Is your dog looking forward to the Christmas Holidays?
Christmas is stressful for the dog too!
Christmas is a busy, exciting, emotional, noisy time. It is often a time that most houses have their usual daily routines completely thrown out the window.
Most dogs throughout the year are home alone during the working week, they spend their time asleep. Even those that have a ‘work from home’ owner are generally sleeping for most of the day in a quiet, calm house.
As Christmas approaches children start to get excited, routines start to change as various parties and activities crop up.
Then work and school stop as we all finish for the Christmas holidays. The house becomes noisy and often chaotic as we all run around getting things done. The TV is on, the radio is on, the games console is on, arguments may happen, kids fight (been there!) and there is often a constant parade of visitors knocking on the door. All of this together with a huge deficit of sleep (dogs can sleep 16-20 hours a day) can cause massive behaviour implications with our pet dogs due to an overdose of brain chemicals (dopamine, cortisol, adrenalin) released due to excitement, stress, frustration, anxiety etc.
Then we bring a tree in the house and expect him not to investigate it, all those smells, especially a real tree that has been growing outside for years, having birds land, maybe even nest in it. You expect him to leave it alone and distinguish it as an ornament and not pee up it like he is allowed to do on every other tree he has seen in his life! Then you add lots of interesting shiny baubles, tinsel, flashing lights and often nowadays animated, noisy decorations. Some of you will have cuddly Father Christmas decorations or Rudolph Reindeer toys and expect them again to distinguish between them and their toys.
You often have oodles of super tasty treats just lying about too – remember dogs are scavengers. Many dogs will leave the tasty treats whilst you are in the room but will steal them as soon as your back is turned.
Dogs like routine. Lack of routine and change can cause your dog to become unhappy. The dog can become shutdown or super excited/frustrated depending on the dog’s personality.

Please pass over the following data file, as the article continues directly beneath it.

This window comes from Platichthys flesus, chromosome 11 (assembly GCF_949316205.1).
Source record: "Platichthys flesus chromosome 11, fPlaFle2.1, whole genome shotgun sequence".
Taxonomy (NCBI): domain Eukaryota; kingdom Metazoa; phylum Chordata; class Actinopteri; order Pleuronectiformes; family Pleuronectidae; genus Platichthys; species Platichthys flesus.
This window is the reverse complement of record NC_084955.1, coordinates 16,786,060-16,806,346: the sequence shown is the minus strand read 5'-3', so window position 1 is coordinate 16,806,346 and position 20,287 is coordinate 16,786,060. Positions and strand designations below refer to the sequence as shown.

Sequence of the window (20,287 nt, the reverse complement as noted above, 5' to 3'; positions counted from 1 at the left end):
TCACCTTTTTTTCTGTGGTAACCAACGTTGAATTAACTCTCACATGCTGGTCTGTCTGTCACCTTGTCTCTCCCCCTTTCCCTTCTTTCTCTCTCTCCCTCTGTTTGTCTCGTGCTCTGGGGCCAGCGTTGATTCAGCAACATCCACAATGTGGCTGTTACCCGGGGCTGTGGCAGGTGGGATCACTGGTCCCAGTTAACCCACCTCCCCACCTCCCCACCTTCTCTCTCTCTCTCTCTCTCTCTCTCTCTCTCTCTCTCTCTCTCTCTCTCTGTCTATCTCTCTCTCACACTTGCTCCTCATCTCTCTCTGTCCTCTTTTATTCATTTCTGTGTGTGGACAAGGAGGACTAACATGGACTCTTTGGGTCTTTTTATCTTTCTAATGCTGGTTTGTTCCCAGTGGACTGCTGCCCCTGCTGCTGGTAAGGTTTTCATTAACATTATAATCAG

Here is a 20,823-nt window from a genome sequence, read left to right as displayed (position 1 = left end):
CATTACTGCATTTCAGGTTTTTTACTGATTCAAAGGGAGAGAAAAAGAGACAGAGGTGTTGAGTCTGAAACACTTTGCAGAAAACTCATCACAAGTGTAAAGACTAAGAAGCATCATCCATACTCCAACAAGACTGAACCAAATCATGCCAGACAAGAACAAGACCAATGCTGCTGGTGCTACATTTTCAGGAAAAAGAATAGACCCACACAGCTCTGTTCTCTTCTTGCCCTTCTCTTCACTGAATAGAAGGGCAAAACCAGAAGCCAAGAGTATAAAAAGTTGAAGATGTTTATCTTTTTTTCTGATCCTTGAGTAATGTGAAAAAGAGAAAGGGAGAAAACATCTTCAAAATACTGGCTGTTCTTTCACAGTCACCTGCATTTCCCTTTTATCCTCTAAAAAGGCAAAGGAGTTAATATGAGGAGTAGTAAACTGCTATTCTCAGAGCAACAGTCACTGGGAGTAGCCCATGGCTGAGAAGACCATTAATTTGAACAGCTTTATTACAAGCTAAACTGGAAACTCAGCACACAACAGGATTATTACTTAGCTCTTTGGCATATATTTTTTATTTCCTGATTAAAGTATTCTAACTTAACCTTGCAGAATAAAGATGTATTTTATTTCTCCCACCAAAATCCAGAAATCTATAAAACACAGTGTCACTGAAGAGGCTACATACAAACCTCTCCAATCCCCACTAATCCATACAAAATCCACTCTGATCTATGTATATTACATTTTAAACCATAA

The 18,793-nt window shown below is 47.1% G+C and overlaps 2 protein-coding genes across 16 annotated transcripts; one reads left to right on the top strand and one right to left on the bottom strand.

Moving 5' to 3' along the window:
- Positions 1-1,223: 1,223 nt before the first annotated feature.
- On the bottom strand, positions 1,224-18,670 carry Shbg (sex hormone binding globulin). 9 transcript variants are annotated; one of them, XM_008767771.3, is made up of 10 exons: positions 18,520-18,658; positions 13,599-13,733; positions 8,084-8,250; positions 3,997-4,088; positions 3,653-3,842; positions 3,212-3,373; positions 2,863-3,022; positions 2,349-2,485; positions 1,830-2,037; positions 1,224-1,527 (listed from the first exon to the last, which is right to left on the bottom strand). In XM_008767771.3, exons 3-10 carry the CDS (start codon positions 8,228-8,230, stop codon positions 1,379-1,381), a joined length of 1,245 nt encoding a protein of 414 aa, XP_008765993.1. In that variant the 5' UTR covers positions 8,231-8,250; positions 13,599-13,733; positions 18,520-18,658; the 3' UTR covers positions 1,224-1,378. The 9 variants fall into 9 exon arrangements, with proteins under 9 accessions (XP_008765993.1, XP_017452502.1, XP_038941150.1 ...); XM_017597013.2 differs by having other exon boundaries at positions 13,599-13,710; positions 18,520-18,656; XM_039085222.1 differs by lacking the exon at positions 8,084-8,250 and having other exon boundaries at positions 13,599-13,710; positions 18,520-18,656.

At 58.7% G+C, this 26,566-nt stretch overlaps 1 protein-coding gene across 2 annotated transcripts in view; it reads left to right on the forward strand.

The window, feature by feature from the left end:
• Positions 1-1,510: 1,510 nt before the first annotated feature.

If your dog’s behaviour/ personality changes during the holiday it is your responsibility to help them cope. Below are some ways to help them
Maintain your dog’s routine as much as possible – walk, feed times.
Ensure they have a quiet, safe place to sleep. Preferably the same space their bed usually is. If this is not going to be possible – Prepare him for the change in advance by moving him before all the commotion begins. Do not allow people to encroach his safe space and ensure that access to his space is not blocked by people, bags, furniture
Stick to his diet
Don’t be tempted to feed him lots of human food titbits – buy/make suitable healthy treats if you want to treat him over the festive season but do not overdo it!!!!
Maintain your Contact/play
Your dog gains a lot of comfort and reassurance from you. If you usually cuddle your dog and they like it – continue to make time to do this, it release Oxytocin, a great feel-good chemical for both of you. If you play with your dog, make time to do this – it forms part of their routine, remember, a routine is good!
Try and add some extra walks
Walks are a great way to help your dog cope with all the holiday changes. Sniffing combined with physical exercise will help your dog relax.
Allow your dog to de-stress
Just as we would take a bath, read a book, watch TV, knit etc to unwind we need to ensure that our dogs can do this too. Sniffing, licking and chewing are our dogs equivalent. Make a little course of obstacles made up of items that you can scatter food on for them to find, spread paste on for them to lick, hide crunchy food for them to chew. Courses should last 10 – 20 mins (I often feed my dogs dinner this way). Snuffle mats, licky mats are great to add to the course, google these if you re not sure what they are
THE GOLDEN RULE
Allow your dog to choose if he interacts with visitors or takes himself off to his bed. His bed/safe place is just that – no one bothers him there! If he is asleep, children and visitors leave him.